http://mv-voice.com/square/print/index.php?i=3&d=1&t=217


Town Square

Plutocracy and the Santa Clara Board of Education

Original post made by Serge Bonte, Cuesta Park, on Dec 7, 2007

On November 26, the Santa Clara County Board of Education allowed the Bullis Charter School (BCS) to amend its enrollment procedure to favor a portion of Los Altos Hills (known as the former Bullis Purissima attendance area) over the rest of the Los Altos School District (LASD).

This story contains 636 words.

If you are a paid subscriber, check to make sure you have logged in. Otherwise our system cannot recognize you as having full free access to our site.

If you are a paid print subscriber and haven't yet set up an online account, click here to get your online account activated.

Comments

Like this comment
Posted by Mountain View Mom
a resident of Cuesta Park
on Dec 7, 2007 at 6:05 pm

What bothers me most is that the district's children are the victims in this obvious power struggle between the distict, Los Altos Hills and now Santa Clara county.


Like this comment
Posted by Parent
a resident of another community
on Dec 11, 2007 at 11:27 am

Sounds like a good reason for a lawsuit. Charter Law in the California Ed code says:

(2) (A) A charter school shall admit all pupils who wish to attend
the school.
(B) However, if the number of pupils who wish to attend the
charter school exceeds the school's capacity, attendance, except for
existing pupils of the charter school, shall be determined by a
public random drawing. Preference shall be extended to pupils
currently attending the charter school and pupils who reside in the
district except as provided for in Section 47614.5. Other preferences
may be permitted by the chartering authority on an individual school
basis and only if consistent with the law.

I would imagine that if a preference rule is granted that creates a protective bubble around a socio-economic class or creates racial preference selection bias, then that could be challenged as inconsistent with federal equal education opportunity law.

Any lawyers out there that want to help the 'little guy' who wants the ability to send his kid to quality charter schools across the state - as the law intended?


Like this comment
Posted by Matt Raschke
a resident of The Crossings
on Dec 14, 2007 at 12:13 pm

Serge, thanks for writing this. I fully agree with your conclusion: Los Altos School District should immediately put a moratorium on both reopening the Bullis Purissima school in K-6 configuration

Parent,

Are there any laws that are designed to prevent segregation along socio-economic class boundaries? I don't think that is explicitly part of the current anti-discrimination code. I'm not a lawyer.

I heard that LASD intends to sue BCS over this, however. I think it will be a difficult case to win. LASD is ignoring their heavily populated area in the northern end of the district.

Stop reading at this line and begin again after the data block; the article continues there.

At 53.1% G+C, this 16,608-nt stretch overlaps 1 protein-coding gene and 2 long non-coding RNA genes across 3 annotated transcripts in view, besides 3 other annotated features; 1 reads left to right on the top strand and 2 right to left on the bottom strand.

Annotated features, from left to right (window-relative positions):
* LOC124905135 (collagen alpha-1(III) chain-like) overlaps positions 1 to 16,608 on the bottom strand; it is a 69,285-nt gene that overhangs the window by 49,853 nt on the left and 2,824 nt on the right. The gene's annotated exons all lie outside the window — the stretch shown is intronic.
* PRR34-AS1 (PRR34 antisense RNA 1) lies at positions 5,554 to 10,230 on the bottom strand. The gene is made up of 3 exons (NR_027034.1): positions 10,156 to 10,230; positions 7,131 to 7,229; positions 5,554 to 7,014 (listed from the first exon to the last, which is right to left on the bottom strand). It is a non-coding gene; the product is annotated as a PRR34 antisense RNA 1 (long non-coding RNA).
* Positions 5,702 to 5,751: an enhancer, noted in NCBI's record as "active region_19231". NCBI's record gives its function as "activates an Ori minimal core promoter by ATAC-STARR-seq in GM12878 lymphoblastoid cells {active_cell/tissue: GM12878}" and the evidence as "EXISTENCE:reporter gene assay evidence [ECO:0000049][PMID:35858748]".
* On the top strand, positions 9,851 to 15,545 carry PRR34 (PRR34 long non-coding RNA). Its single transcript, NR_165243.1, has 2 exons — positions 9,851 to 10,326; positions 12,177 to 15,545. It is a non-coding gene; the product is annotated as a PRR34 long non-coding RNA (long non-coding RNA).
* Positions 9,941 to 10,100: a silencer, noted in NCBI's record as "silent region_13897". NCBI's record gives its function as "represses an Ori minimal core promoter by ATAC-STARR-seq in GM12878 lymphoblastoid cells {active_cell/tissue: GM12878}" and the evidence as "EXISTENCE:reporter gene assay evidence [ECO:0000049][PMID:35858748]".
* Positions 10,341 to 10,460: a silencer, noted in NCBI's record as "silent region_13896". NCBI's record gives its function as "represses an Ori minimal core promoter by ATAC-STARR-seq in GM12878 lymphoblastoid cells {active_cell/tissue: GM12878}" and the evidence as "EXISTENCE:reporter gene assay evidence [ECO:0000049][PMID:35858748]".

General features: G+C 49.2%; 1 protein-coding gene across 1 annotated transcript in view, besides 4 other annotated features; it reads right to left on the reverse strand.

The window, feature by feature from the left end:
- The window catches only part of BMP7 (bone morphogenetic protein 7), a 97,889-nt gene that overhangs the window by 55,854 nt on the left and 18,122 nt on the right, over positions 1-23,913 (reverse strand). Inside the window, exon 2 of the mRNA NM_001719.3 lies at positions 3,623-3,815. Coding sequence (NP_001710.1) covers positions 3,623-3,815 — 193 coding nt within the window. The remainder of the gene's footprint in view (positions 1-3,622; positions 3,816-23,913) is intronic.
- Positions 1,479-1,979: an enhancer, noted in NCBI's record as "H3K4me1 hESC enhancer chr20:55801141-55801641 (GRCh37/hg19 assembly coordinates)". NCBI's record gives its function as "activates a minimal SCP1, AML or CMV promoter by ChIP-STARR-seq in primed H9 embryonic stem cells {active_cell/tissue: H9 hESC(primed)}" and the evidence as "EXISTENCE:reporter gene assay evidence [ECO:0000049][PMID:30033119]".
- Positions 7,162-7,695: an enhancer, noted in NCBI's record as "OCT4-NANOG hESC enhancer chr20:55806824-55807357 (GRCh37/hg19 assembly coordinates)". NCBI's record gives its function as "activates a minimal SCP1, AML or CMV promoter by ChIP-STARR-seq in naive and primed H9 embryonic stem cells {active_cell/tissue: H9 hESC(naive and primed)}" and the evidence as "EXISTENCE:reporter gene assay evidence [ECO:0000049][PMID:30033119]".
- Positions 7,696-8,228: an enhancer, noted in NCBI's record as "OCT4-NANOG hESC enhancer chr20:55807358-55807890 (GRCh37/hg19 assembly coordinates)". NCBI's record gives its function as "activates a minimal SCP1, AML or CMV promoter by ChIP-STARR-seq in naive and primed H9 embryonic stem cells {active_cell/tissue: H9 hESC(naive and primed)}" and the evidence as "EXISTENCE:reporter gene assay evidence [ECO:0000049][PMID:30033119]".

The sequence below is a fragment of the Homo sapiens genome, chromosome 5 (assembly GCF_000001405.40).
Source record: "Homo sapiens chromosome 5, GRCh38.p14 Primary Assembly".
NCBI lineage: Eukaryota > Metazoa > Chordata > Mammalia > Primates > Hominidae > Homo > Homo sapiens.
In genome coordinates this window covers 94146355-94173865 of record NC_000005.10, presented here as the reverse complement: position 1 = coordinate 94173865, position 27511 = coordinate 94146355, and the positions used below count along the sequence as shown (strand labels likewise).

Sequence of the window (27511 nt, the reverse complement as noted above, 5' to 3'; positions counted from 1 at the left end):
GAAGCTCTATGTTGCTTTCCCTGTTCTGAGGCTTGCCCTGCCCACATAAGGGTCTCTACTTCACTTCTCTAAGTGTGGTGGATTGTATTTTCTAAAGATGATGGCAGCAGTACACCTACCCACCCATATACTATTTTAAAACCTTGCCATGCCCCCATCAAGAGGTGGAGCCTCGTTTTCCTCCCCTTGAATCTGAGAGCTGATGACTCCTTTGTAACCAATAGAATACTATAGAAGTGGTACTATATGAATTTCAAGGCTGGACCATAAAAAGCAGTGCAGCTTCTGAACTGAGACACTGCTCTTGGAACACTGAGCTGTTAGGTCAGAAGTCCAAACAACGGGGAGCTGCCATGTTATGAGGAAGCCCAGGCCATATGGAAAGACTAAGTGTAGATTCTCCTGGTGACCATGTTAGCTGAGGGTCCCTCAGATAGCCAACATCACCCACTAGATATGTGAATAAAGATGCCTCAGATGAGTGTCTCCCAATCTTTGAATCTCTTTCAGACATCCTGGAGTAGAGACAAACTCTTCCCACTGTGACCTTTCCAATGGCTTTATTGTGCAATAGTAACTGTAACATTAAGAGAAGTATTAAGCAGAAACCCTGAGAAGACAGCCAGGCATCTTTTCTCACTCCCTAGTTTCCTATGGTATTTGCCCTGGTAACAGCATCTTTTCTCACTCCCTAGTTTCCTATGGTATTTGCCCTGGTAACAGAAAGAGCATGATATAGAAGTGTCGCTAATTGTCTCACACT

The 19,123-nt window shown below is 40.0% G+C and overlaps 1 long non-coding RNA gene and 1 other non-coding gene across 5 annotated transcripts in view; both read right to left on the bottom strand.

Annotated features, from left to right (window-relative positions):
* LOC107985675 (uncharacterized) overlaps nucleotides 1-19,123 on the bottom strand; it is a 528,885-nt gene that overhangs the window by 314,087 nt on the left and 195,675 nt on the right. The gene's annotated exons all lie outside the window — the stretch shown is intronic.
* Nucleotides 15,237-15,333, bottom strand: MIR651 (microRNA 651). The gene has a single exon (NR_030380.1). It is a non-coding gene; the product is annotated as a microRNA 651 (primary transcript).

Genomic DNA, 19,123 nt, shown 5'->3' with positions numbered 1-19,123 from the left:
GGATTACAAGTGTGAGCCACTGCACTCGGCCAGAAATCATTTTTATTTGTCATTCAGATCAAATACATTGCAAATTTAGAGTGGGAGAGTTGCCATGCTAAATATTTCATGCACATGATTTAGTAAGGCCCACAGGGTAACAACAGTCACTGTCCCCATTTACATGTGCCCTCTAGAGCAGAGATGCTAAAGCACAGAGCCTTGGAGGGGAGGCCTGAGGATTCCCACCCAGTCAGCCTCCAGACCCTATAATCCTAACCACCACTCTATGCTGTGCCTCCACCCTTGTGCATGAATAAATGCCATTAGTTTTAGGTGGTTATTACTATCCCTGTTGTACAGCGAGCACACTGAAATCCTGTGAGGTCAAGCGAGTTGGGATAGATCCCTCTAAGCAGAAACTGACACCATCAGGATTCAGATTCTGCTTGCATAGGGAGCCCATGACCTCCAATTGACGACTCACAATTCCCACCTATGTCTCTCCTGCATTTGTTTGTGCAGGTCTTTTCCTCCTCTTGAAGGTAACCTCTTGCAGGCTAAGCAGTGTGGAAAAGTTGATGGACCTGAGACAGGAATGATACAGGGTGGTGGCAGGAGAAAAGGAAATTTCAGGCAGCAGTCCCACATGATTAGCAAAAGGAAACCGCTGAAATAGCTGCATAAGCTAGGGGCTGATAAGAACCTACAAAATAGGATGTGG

LASD should move BCS to Bullis-Purissima and open a new "overflow" elementary school beside Egan Middle School where BCS is currently housed. Geographically, that is where additional school capacity is needed.



Like this comment
Posted by Paul Mockapetris
a resident of another community
on Dec 20, 2007 at 11:41 am

I send my kids to BCS, but I live in an unincorporated part of Los Altos, not in the preferred Bullis area. The ironies here are amazing:

BCS seeks donations as mentioned in the article, but designates many of its families as second class citizens by the preference, and doesn't have a coach fare.

I'm sure LASD has some complicated rationale about how they have a objective here other than wearing down Bullis and making it go away.

Many Bullis kids will rejoin LASD in higher grades, so there's really no permanent rivalry.

Voters need a way to tell the bureaucrats to stop the lunacy of this battle and get back to better education. There's still room for improvement in both Bullis and LASD.








Like this comment
Posted by LASD parent
a resident of another community
on Jan 8, 2008 at 3:10 pm

I agree that it makes no sense to have two schools serve a neighborhood (LAH) that is having trouble filling up even one school, especially when other schools are over capacity.

This is happening because:

1. LAH has shown that is willing and able to act against the district when its demands are not met - i.e. start BCS when BP was closed, and threaten to form its own district when BP remains closed.

2. LASD seems to act against BCS at any cost. They could have allowed BCS to move to the old BP site and avoid the cost of reopening another school. Instead, they are spending millions to reopen and renovate BP, while at the same time suing BCS.

It's clear that the squeaky wheel gets the oil, especially when you can back up your threats with action. What can those of us unhappy with this situation do to make the district listen to us?


Like this comment
Posted by Parent
a resident of another community
on Jan 9, 2008 at 8:45 am

The reasons you're providing over look a few nuances:

- BCS via its new preference has some responsibility in that situation. Arguably, they could have refrained from proposing that preference and there would have been only 1 neighborhood school for LAH and 1 charter for all in the district.
- I don't know that the LASD Board driving factor is solely its will to arm BCS. They also seem intent on following LAH/PEC's lead on decision. One such example being Mr. Pefley's constant efforts to favor LAH residents in PAUD over LASD residents when it comes to attendance to Bullis Purrissima and terms of transfers.

This said, I agree that this is an un-tainable situation. The LASD Board seems to act as ostriches in every crisis situation so it might take an earthquake to get their heads out of the sand :)

More seriously, it's likely the LASD Board will have to ask for money soon (parcel tax increase, bond measure...); it will be a very opportune time to not sign them another blank check.